Bayern-Chelsea Final Tests German Economics on Soccer Field
For clues to how the German economy stands out from the European debt crisis, look no further than Champions League finalist Bayern Munich.
Germany’s most successful club on the field will go into the match in two days at its own Allianz Arena having not made a loss off it for 19 straight seasons. It plays Chelsea, the English team that’s been propelled to the top of European soccer thanks to more than $1 billion of cash from Roman Abramovich. The Russian oligarch has covered financial losses during every one of the nine years since he bought the London club.
“We have always had one philosophy and that’s not to spend more than we generate,” said Bayern Munich Chief Executive Officer Karl-Heinz Rummenigge, among the former players who’ve swapped soccer jerseys for suits. “From the very beginning when I came into the executive in 1991 after my career as a player it was quite clear that we have to follow this way.”
Bayern is a microcosm of how Germany manages its economy. While rival soccer nations England, Italy and Spain are in recession, Germany is continuing to grow, its unemployment rate is at a two-decade low and Chancellor Angela Merkel is telling euro partners such as Greece they must stick to austerity measures to undo years of overspending.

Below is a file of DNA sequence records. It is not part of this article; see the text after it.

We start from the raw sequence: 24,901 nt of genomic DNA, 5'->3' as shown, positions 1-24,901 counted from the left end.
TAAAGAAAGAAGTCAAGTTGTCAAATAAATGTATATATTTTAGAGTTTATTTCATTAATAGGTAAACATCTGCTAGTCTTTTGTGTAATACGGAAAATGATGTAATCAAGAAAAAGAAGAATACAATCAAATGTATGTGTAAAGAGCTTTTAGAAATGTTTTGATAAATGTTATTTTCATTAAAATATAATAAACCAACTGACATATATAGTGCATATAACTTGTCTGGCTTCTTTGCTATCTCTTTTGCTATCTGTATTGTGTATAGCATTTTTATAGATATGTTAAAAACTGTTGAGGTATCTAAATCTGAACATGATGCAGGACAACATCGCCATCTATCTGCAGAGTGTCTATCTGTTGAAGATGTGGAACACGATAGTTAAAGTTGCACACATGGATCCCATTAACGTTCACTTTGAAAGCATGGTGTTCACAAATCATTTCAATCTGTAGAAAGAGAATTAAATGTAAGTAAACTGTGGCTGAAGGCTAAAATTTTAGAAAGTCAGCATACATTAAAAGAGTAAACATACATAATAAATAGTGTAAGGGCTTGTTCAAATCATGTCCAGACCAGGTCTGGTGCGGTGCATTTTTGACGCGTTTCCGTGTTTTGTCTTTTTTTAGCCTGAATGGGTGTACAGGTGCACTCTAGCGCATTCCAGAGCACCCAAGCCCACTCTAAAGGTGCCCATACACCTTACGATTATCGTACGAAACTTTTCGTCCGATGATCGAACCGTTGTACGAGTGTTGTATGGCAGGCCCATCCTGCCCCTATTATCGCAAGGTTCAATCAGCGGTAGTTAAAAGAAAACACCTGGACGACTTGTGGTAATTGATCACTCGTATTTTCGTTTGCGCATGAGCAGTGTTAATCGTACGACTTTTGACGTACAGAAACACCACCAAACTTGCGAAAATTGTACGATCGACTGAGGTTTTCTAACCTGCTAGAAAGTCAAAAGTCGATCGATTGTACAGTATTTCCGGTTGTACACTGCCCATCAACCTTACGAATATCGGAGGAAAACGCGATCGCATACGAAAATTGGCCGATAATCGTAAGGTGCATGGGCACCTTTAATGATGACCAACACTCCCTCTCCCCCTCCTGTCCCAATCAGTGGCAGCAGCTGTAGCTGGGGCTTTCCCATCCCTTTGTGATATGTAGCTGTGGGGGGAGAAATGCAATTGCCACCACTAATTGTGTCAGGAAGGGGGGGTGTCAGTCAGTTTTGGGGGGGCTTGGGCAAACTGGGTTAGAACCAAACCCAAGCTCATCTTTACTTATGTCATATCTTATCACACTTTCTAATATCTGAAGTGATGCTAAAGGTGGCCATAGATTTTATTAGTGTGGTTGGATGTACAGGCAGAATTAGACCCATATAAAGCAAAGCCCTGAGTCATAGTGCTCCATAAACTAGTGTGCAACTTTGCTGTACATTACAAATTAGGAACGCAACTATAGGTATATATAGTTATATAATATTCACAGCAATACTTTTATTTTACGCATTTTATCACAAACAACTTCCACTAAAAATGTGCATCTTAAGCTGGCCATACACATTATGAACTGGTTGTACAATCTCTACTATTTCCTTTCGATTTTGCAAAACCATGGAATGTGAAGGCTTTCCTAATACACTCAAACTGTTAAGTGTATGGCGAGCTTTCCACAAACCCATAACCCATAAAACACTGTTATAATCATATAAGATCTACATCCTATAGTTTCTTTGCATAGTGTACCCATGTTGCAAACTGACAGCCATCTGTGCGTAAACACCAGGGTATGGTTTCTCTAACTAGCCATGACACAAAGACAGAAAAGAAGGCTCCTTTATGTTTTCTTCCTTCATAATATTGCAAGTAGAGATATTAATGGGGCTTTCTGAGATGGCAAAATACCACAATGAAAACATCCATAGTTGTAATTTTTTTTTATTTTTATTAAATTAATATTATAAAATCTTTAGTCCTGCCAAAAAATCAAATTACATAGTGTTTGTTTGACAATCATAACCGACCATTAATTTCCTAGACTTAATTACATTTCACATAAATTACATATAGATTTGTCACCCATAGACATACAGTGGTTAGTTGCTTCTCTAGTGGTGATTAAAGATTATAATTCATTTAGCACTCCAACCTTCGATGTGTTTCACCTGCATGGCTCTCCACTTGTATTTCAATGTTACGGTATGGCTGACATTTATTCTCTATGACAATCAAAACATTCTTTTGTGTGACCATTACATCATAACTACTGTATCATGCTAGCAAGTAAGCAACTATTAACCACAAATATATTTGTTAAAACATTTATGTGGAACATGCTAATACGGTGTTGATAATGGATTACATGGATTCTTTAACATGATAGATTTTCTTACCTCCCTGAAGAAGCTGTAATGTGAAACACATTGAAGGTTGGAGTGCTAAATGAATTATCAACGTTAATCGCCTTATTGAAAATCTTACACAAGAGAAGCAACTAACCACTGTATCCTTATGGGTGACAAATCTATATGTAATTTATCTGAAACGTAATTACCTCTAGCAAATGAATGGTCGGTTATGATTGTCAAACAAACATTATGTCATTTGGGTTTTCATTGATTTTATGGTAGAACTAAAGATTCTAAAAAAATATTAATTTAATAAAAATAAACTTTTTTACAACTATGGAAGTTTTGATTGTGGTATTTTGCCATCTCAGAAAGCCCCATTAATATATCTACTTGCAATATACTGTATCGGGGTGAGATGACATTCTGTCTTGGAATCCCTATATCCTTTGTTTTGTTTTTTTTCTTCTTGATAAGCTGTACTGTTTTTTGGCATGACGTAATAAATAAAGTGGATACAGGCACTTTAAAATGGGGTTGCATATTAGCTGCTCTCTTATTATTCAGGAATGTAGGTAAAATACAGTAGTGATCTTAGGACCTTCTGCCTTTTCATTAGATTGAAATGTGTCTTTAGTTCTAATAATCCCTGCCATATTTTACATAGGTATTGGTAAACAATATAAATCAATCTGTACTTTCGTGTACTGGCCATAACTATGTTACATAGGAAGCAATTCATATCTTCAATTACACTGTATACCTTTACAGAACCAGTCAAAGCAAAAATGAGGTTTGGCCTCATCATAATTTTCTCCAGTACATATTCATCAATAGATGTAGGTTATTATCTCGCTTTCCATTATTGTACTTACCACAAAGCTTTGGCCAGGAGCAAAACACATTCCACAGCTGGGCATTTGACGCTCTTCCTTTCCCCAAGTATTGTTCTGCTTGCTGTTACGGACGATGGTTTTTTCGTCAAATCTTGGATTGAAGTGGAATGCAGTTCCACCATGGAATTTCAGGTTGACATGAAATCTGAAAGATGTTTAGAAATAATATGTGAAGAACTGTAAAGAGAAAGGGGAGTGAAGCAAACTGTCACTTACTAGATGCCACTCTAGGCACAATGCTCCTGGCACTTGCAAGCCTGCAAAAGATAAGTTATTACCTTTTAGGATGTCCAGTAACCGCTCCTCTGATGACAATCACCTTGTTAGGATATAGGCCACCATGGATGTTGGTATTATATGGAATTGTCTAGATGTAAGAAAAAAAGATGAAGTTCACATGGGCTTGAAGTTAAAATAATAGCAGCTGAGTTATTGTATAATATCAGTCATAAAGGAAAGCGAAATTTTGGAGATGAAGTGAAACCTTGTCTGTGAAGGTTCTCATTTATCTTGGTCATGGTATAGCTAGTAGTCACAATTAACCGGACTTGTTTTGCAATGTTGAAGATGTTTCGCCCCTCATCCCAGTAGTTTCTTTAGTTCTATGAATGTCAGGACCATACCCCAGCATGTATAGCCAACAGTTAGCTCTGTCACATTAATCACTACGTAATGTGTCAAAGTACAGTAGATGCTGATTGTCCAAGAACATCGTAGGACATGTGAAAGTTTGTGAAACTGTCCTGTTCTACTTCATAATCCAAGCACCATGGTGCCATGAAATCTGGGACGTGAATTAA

The German economy unexpectedly expanded 0.5 percent in the first quarter after contracting 0.2 percent, helping the euro area avoid a second recession in three years, according to figures published this week. Bayern meanwhile is forecasting record sales of more than 350 million euros ($446 million) this year, and profit of as much as 20 million euros.
“Bayern is just run in a very German way,” said Carsten Brzeski, senior economist at ING Group in Brussels. “They only spend on players what they’ve got in their bank account. You might get quick wins out of the debt-fueled Chelsea model, but in the long run you have to ask, is it sustainable?”
Bayern Chairman Uli Hoeness, 60, was the architect of the club’s philosophy. Since quitting a career on the pitch that included three-straight European Cups with Bayern between 1974 and 1976 and a World Cup with Germany, Hoeness has guided the club into the money.
The southern German team has grown to become the fourth- richest in soccer. It took 321.4 million euros of revenue last year compared with the equivalent of 6 million euros when Hoeness took over in 1979.
While governing body UEFA estimates top-level European soccer teams have amassed losses totaling 1.6 billion euros in pursuit of soccer success, Bayern has refused to overstretch to add to the fourth European Cup it won in 2001.
“Is it as interesting when you have a person behind you who is paying everything?” Hoeness said in an interview at a Munich restaurant in January. “To win the Champions League by working hard and generating your own money is much more satisfying.”
Chelsea has enjoyed the most successful period in its history under Abramovich. He bought players like Didier Drogba, Ashley Cole and Petr Cech as well as expensive flops like Andriy Shevchenko and made managerial changes that cost more than $100 million. In return, he got three league titles, four F.A. Cups and now a second Champions League final.
Over the same period, Bayern won four German championships and four German Cups, while being beaten in the 2010 Champions League final by Milan’s Internazionale, which recorded an 80- million euro loss the same year.